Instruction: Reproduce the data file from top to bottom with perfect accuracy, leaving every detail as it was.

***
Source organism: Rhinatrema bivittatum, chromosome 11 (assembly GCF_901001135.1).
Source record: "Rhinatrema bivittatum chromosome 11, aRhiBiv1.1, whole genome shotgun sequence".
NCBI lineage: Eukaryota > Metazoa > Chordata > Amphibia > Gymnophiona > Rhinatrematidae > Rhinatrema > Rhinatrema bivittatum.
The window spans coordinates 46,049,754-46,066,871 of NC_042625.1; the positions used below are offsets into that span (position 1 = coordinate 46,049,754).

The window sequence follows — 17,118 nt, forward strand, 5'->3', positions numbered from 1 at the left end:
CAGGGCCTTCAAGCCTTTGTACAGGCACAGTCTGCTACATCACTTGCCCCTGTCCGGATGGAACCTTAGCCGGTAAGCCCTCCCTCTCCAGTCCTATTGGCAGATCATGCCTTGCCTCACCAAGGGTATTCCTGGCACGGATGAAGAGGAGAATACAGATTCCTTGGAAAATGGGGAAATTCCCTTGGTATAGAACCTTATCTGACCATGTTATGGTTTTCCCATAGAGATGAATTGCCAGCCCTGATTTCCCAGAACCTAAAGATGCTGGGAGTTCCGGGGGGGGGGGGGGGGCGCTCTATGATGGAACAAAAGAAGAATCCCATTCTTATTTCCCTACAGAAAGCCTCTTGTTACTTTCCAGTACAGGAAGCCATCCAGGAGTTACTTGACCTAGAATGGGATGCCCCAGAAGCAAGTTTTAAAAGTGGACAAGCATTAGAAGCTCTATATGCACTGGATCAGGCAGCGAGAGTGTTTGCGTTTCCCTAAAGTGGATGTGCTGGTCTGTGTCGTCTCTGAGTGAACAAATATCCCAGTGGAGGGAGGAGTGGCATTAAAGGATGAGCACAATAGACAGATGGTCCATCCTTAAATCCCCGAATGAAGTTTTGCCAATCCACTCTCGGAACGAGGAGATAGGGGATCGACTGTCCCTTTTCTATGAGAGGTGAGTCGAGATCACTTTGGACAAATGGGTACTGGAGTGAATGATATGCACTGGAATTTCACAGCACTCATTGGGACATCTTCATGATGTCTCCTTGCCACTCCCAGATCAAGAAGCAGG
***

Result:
Source organism: Rhinatrema bivittatum, chromosome 11 (assembly GCF_901001135.1).
Source record: "Rhinatrema bivittatum chromosome 11, aRhiBiv1.1, whole genome shotgun sequence".
NCBI lineage: Eukaryota > Metazoa > Chordata > Amphibia > Gymnophiona > Rhinatrematidae > Rhinatrema > Rhinatrema bivittatum.
The window spans coordinates 46,049,754-46,066,871 of NC_042625.1; the positions used below are offsets into that span (position 1 = coordinate 46,049,754).

The window sequence follows — 17,118 nt, forward strand, 5'->3', positions numbered from 1 at the left end:
CAGGGCCTTCAAGCCTTTGTACAGGCACAGTCTGCTACATCACTTGCCCCTGTCCGGATGGAACCTTAGCCGGTAAGCCCTCCCTCTCCAGTCCTATTGGCAGATCATGCCTTGCCTCACCAAGGGTATTCCTGGCACGGATGAAGAGGAGAATACAGATTCCTTGGAAAATGGGGAAATTCCCTTGGTATAGAACCTTATCTGACCATGTTATGGTTTTCCCATAGAGATGAATTGCCAGCCCTGATTTCCCAGAACCTAAAGATGCTGGGAGTTCCGGGGGGGGGGGGGGGGCGCTCTATGATGGAACAAAAGAAGAATCCCATTCTTATTTCCCTACAGAAAGCCTCTTGTTACTTTCCAGTACAGGAAGCCATCCAGGAGTTACTTGACCTAGAATGGGATGCCCCAGAAGCAAGTTTTAAAAGTGGACAAGCATTAGAAGCTCTATATGCACTGGATCAGGCAGCGAGAGTGTTTGCGTTTCCCTAAAGTGGATGTGCTGGTCTGTGTCGTCTCTGAGTGAACAAATATCCCAGTGGAGGGAGGAGTGGCATTAAAGGATGAGCACAATAGACAGATGGTCCATCCTTAAATCCCCGAATGAAGTTTTGCCAATCCACTCTCGGAACGAGGAGATAGGGGATCGACTGTCCCTTTTCTATGAGAGGTGAGTCGAGATCACTTTGGACAAATGGGTACTGGAGTGAATGATATGCACTGGAATTTCACAGCACTCATTGGGACATCTTCATGATGTCTCCTTGCCACTCCCAGATCAAGAAGCAGG